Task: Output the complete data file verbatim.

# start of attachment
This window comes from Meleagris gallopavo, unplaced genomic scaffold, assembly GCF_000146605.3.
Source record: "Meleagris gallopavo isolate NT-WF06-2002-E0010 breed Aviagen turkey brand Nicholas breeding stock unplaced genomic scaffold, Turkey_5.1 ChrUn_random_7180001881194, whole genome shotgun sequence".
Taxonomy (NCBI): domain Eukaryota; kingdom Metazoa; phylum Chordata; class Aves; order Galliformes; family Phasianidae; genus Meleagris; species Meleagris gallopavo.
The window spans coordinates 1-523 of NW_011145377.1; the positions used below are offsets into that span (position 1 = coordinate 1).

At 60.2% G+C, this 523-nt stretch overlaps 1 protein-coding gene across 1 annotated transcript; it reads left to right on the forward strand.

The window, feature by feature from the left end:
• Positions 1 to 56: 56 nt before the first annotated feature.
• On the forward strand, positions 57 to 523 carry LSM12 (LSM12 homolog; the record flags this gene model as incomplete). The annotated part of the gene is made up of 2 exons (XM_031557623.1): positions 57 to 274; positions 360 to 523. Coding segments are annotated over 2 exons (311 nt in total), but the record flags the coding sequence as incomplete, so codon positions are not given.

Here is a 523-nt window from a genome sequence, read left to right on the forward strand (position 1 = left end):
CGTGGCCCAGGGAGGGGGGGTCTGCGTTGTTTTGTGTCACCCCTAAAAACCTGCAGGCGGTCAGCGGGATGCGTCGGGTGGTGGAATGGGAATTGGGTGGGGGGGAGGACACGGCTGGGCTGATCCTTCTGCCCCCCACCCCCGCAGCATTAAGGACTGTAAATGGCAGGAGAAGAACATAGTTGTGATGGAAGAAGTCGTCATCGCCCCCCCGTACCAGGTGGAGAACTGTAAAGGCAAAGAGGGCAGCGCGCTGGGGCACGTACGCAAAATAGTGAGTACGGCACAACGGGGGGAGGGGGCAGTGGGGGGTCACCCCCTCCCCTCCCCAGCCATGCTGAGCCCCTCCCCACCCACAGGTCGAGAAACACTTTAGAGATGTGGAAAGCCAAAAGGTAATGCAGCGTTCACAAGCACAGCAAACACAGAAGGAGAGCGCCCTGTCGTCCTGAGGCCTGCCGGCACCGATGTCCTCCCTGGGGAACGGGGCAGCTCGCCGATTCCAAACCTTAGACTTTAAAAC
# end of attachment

This window comes from Meleagris gallopavo, unplaced genomic scaffold, assembly GCF_000146605.3.
Source record: "Meleagris gallopavo isolate NT-WF06-2002-E0010 breed Aviagen turkey brand Nicholas breeding stock unplaced genomic scaffold, Turkey_5.1 ChrUn_random_7180001881194, whole genome shotgun sequence".
Taxonomy (NCBI): domain Eukaryota; kingdom Metazoa; phylum Chordata; class Aves; order Galliformes; family Phasianidae; genus Meleagris; species Meleagris gallopavo.
The window spans coordinates 1-523 of NW_011145377.1; the positions used below are offsets into that span (position 1 = coordinate 1).

At 60.2% G+C, this 523-nt stretch overlaps 1 protein-coding gene across 1 annotated transcript; it reads left to right on the forward strand.

The window, feature by feature from the left end:
• Positions 1 to 56: 56 nt before the first annotated feature.
• On the forward strand, positions 57 to 523 carry LSM12 (LSM12 homolog; the record flags this gene model as incomplete). The annotated part of the gene is made up of 2 exons (XM_031557623.1): positions 57 to 274; positions 360 to 523. Coding segments are annotated over 2 exons (311 nt in total), but the record flags the coding sequence as incomplete, so codon positions are not given.

Here is a 523-nt window from a genome sequence, read left to right on the forward strand (position 1 = left end):
CGTGGCCCAGGGAGGGGGGGTCTGCGTTGTTTTGTGTCACCCCTAAAAACCTGCAGGCGGTCAGCGGGATGCGTCGGGTGGTGGAATGGGAATTGGGTGGGGGGGAGGACACGGCTGGGCTGATCCTTCTGCCCCCCACCCCCGCAGCATTAAGGACTGTAAATGGCAGGAGAAGAACATAGTTGTGATGGAAGAAGTCGTCATCGCCCCCCCGTACCAGGTGGAGAACTGTAAAGGCAAAGAGGGCAGCGCGCTGGGGCACGTACGCAAAATAGTGAGTACGGCACAACGGGGGGAGGGGGCAGTGGGGGGTCACCCCCTCCCCTCCCCAGCCATGCTGAGCCCCTCCCCACCCACAGGTCGAGAAACACTTTAGAGATGTGGAAAGCCAAAAGGTAATGCAGCGTTCACAAGCACAGCAAACACAGAAGGAGAGCGCCCTGTCGTCCTGAGGCCTGCCGGCACCGATGTCCTCCCTGGGGAACGGGGCAGCTCGCCGATTCCAAACCTTAGACTTTAAAAC